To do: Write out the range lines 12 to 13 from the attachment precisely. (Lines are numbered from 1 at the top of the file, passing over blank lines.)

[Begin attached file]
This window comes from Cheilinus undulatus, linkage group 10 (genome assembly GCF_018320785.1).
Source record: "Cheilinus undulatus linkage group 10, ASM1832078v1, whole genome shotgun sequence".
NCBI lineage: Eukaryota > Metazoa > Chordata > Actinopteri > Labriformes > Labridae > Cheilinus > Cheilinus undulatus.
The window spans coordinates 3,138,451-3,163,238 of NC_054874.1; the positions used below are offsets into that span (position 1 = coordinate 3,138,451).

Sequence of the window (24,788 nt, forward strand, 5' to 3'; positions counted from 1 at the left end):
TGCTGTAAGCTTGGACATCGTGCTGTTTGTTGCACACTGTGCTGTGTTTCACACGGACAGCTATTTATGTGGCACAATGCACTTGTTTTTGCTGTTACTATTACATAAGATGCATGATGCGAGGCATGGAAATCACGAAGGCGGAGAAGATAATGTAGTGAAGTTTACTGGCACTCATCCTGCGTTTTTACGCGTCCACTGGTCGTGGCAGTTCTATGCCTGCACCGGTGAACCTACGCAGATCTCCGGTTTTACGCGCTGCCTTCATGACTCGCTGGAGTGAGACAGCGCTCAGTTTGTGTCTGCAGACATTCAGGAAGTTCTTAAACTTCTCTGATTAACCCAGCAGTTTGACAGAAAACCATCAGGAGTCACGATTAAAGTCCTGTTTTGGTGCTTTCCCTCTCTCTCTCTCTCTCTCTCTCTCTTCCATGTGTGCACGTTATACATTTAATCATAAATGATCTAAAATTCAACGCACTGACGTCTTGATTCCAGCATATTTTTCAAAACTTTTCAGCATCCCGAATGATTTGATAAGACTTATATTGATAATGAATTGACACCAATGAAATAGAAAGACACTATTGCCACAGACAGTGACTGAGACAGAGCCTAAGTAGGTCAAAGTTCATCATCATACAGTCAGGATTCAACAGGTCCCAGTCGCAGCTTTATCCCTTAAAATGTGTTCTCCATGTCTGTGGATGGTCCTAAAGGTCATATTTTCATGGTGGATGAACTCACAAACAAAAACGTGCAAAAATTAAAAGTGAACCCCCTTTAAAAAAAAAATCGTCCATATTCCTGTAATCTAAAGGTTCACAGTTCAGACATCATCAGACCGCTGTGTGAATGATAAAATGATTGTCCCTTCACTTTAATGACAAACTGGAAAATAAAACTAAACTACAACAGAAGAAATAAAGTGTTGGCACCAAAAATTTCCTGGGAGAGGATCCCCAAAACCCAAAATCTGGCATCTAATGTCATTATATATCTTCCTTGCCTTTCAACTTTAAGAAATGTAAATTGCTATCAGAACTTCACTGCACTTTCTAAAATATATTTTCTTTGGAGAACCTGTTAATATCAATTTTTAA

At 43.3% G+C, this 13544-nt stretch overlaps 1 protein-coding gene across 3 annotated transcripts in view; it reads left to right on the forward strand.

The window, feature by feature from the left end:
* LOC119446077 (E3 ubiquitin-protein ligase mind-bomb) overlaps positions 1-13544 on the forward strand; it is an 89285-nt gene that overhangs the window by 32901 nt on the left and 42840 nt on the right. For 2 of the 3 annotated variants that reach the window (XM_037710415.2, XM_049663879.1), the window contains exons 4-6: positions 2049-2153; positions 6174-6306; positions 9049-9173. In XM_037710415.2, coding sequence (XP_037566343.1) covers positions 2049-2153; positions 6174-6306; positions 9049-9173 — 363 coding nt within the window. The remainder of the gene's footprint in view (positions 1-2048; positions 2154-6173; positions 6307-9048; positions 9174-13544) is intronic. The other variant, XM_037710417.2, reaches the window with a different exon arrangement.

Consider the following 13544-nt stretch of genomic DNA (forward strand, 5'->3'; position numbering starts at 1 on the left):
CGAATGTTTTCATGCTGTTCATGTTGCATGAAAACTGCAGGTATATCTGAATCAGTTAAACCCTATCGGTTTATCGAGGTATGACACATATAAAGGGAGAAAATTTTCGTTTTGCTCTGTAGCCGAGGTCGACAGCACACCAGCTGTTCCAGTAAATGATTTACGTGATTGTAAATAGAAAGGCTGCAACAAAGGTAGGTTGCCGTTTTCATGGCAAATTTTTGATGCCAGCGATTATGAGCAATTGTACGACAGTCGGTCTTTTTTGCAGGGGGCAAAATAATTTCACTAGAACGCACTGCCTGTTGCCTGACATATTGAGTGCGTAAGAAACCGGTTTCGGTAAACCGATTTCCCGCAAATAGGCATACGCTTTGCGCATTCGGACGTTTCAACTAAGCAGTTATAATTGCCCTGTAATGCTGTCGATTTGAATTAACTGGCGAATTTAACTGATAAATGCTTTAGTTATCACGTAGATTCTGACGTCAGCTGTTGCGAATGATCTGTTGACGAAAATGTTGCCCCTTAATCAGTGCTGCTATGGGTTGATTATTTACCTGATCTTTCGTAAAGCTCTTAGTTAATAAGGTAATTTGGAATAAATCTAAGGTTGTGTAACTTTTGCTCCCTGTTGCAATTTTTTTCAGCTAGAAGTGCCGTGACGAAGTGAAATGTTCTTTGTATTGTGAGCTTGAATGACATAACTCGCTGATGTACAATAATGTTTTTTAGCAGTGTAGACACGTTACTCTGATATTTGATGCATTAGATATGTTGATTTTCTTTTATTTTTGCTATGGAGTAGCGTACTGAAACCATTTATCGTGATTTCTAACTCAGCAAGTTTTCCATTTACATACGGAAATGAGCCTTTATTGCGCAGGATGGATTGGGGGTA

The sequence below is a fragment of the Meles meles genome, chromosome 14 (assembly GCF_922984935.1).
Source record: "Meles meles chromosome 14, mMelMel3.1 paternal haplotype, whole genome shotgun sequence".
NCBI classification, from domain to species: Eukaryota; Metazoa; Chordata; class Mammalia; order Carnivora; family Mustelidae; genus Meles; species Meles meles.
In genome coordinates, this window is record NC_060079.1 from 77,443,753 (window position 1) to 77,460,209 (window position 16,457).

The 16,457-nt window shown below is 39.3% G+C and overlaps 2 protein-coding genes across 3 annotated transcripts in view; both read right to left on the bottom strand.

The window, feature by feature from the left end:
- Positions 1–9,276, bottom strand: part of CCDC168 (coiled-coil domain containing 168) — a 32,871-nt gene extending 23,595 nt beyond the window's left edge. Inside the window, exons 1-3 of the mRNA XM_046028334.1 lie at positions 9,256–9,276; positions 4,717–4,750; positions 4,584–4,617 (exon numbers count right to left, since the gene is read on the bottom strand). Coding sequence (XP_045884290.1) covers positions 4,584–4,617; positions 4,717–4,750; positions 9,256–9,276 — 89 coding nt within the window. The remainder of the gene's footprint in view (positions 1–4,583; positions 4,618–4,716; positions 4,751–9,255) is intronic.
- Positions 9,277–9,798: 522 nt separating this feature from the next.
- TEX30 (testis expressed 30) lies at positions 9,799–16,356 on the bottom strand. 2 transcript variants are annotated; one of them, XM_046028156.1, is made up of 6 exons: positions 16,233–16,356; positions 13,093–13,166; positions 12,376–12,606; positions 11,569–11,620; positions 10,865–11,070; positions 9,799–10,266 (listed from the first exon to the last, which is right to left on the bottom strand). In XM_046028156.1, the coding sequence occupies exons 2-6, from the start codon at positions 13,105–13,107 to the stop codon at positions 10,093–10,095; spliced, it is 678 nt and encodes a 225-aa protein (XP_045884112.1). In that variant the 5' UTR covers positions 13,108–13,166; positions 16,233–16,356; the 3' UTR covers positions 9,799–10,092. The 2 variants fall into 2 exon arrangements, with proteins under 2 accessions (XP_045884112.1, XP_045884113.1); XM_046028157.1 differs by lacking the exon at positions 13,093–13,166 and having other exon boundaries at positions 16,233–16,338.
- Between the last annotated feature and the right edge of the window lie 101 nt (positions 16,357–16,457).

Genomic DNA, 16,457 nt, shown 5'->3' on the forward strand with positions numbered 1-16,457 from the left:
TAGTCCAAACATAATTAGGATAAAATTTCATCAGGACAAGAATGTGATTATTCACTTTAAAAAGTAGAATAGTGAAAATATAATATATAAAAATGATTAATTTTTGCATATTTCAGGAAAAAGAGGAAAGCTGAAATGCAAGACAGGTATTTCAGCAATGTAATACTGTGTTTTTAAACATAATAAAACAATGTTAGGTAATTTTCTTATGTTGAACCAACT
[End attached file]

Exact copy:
The sequence below is a fragment of the Meles meles genome, chromosome 14 (assembly GCF_922984935.1).
Source record: "Meles meles chromosome 14, mMelMel3.1 paternal haplotype, whole genome shotgun sequence".